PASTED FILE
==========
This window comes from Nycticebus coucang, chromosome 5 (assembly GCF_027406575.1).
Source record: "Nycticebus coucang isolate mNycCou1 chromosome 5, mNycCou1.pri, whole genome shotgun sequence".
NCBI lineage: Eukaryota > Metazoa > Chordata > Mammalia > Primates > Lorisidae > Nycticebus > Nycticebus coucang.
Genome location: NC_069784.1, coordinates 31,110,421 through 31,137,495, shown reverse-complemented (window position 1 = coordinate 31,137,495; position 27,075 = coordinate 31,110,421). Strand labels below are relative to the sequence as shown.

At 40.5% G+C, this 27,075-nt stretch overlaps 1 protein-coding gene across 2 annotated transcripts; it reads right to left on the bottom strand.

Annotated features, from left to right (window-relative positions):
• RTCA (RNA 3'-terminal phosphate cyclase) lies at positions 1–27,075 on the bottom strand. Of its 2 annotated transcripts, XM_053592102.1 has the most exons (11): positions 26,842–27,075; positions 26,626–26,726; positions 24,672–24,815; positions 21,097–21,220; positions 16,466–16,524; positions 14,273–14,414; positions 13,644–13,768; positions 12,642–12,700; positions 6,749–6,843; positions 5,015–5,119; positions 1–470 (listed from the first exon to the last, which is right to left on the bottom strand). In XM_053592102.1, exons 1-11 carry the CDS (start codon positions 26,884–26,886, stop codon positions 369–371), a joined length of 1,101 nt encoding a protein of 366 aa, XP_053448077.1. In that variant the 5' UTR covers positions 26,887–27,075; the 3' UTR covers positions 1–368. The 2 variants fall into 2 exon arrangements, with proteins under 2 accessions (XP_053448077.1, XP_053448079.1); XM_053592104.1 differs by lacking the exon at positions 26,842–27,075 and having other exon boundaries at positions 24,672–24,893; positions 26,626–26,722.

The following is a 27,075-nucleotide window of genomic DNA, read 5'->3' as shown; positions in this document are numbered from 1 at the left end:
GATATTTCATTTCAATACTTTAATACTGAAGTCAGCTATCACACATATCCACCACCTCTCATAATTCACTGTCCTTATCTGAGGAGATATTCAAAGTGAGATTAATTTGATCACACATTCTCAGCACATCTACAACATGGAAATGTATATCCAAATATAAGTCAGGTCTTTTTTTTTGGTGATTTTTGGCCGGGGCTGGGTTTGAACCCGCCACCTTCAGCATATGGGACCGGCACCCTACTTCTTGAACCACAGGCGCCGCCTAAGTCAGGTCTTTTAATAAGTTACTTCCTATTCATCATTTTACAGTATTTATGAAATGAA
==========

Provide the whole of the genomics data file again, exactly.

This window comes from Nycticebus coucang, chromosome 5 (assembly GCF_027406575.1).
Source record: "Nycticebus coucang isolate mNycCou1 chromosome 5, mNycCou1.pri, whole genome shotgun sequence".
NCBI lineage: Eukaryota > Metazoa > Chordata > Mammalia > Primates > Lorisidae > Nycticebus > Nycticebus coucang.
Genome location: NC_069784.1, coordinates 31,110,421 through 31,137,495, shown reverse-complemented (window position 1 = coordinate 31,137,495; position 27,075 = coordinate 31,110,421). Strand labels below are relative to the sequence as shown.

At 40.5% G+C, this 27,075-nt stretch overlaps 1 protein-coding gene across 2 annotated transcripts; it reads right to left on the bottom strand.

Annotated features, from left to right (window-relative positions):
• RTCA (RNA 3'-terminal phosphate cyclase) lies at positions 1–27,075 on the bottom strand. Of its 2 annotated transcripts, XM_053592102.1 has the most exons (11): positions 26,842–27,075; positions 26,626–26,726; positions 24,672–24,815; positions 21,097–21,220; positions 16,466–16,524; positions 14,273–14,414; positions 13,644–13,768; positions 12,642–12,700; positions 6,749–6,843; positions 5,015–5,119; positions 1–470 (listed from the first exon to the last, which is right to left on the bottom strand). In XM_053592102.1, exons 1-11 carry the CDS (start codon positions 26,884–26,886, stop codon positions 369–371), a joined length of 1,101 nt encoding a protein of 366 aa, XP_053448077.1. In that variant the 5' UTR covers positions 26,887–27,075; the 3' UTR covers positions 1–368. The 2 variants fall into 2 exon arrangements, with proteins under 2 accessions (XP_053448077.1, XP_053448079.1); XM_053592104.1 differs by lacking the exon at positions 26,842–27,075 and having other exon boundaries at positions 24,672–24,893; positions 26,626–26,722.

The following is a 27,075-nucleotide window of genomic DNA, read 5'->3' as shown; positions in this document are numbered from 1 at the left end:
GATATTTCATTTCAATACTTTAATACTGAAGTCAGCTATCACACATATCCACCACCTCTCATAATTCACTGTCCTTATCTGAGGAGATATTCAAAGTGAGATTAATTTGATCACACATTCTCAGCACATCTACAACATGGAAATGTATATCCAAATATAAGTCAGGTCTTTTTTTTTGGTGATTTTTGGCCGGGGCTGGGTTTGAACCCGCCACCTTCAGCATATGGGACCGGCACCCTACTTCTTGAACCACAGGCGCCGCCTAAGTCAGGTCTTTTAATAAGTTACTTCCTATTCATCATTTTACAGTATTTATGAAATGAA